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There’s still a gas station here that’s not a cute little minimart. The owner has been running it for 54 years. He has six bays inside, eight pumps outside. The place smells of motor oil, metal filings, perspiration, and perhaps a few lost, small animals. The guys he has pumping the gas for you (rare up here with all the automated machinery that talks to you) are unfailingly polite and efficient in all kinds of weather.

He inspected two of my cars over the morning, told me about how the state pays him nothing for it but is very demanding about how he does it, and we chatted about the history of the town and people we both recall. If you need air for your tires, it’s free. At the minimart gas station a half-mile away, you get four minutes of air for $1.50 and no chatting at all.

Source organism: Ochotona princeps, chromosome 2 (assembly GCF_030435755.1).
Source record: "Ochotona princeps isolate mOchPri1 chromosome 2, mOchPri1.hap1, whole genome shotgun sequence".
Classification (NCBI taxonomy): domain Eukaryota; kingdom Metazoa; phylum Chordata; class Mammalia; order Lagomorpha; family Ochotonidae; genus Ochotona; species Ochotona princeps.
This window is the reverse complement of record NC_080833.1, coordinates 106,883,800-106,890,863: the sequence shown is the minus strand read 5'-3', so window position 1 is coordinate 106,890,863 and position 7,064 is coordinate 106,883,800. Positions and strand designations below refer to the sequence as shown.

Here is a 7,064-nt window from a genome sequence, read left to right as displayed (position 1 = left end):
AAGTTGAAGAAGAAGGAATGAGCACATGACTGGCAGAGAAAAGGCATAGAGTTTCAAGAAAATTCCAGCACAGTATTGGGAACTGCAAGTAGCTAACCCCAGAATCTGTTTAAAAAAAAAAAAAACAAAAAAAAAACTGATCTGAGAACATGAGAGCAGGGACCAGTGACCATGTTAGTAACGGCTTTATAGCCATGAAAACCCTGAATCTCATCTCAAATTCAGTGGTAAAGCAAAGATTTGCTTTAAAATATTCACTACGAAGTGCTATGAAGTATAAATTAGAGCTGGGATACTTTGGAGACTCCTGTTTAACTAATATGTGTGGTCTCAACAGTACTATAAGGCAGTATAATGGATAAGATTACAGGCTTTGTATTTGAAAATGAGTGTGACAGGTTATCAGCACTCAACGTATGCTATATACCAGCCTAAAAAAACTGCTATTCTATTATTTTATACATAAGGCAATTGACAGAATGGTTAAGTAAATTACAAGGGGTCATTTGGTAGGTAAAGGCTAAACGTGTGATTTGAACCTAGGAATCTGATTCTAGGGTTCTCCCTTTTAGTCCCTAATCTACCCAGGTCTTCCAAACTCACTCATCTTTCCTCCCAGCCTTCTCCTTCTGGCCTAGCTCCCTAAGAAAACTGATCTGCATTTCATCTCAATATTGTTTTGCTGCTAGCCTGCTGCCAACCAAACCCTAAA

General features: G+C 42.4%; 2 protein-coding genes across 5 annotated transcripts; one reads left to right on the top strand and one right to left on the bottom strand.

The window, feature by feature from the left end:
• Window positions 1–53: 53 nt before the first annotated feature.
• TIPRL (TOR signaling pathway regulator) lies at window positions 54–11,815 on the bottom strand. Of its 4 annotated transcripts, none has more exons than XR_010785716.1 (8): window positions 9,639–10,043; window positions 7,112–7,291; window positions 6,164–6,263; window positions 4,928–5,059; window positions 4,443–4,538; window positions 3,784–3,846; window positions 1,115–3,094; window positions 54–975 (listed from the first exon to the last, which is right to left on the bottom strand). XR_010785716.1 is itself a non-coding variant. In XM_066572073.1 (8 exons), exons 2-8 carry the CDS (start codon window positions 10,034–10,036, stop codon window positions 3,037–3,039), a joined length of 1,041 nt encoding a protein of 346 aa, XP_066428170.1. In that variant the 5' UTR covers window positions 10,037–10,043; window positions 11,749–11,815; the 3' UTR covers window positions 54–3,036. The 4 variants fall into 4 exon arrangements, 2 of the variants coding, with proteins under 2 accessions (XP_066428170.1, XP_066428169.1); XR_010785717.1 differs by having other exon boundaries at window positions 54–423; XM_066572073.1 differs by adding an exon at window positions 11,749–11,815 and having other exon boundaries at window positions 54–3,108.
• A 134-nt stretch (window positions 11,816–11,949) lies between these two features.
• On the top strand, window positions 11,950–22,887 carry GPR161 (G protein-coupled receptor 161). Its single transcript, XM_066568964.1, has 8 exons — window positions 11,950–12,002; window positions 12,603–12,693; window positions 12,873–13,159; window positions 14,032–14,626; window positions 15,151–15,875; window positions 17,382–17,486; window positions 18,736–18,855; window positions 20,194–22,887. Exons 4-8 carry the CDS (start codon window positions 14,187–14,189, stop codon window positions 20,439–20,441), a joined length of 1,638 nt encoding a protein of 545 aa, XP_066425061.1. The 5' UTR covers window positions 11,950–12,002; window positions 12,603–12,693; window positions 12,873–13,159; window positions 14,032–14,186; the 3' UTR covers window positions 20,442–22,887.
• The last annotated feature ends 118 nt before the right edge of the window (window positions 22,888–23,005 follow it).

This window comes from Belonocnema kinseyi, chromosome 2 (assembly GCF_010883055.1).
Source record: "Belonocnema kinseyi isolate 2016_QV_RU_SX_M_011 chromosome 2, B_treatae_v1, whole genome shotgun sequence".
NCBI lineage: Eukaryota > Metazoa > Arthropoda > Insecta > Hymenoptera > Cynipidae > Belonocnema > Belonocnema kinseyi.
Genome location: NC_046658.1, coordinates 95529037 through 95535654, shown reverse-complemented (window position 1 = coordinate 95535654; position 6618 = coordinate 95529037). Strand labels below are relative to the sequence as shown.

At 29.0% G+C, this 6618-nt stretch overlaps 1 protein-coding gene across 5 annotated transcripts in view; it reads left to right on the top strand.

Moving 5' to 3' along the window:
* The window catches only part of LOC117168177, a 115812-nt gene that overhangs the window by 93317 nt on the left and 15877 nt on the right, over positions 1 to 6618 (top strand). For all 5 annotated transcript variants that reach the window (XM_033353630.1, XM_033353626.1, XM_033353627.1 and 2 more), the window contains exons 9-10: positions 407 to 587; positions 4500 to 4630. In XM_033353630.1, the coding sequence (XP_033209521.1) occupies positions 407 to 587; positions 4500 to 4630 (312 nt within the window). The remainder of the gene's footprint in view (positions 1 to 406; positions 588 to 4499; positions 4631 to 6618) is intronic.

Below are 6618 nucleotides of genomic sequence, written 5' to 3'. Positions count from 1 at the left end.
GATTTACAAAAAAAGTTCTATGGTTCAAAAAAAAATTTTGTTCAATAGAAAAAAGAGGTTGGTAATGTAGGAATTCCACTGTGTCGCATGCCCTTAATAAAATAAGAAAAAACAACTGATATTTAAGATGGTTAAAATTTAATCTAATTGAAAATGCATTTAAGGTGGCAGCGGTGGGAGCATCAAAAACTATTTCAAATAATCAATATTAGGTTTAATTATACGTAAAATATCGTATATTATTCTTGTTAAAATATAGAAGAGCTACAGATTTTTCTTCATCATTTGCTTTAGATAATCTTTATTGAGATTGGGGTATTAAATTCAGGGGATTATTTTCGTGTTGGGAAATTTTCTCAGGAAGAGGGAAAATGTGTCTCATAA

Someone needs to define “progress” for me.

(By the way, I do know the definition of “hypocrisy.” Rhode Island demands that all cars over two years of age be inspected for safety and environmental reasons every few years in order to maintain registration. California, that great wonderland of hygiene and environmentalism, has no such requirement.)

Written by

Alan Weiss is a consultant, speaker, and author of over 60 books. His consulting firm, Summit Consulting Group, Inc., has attracted clients from over 500 leading organizations around the world.

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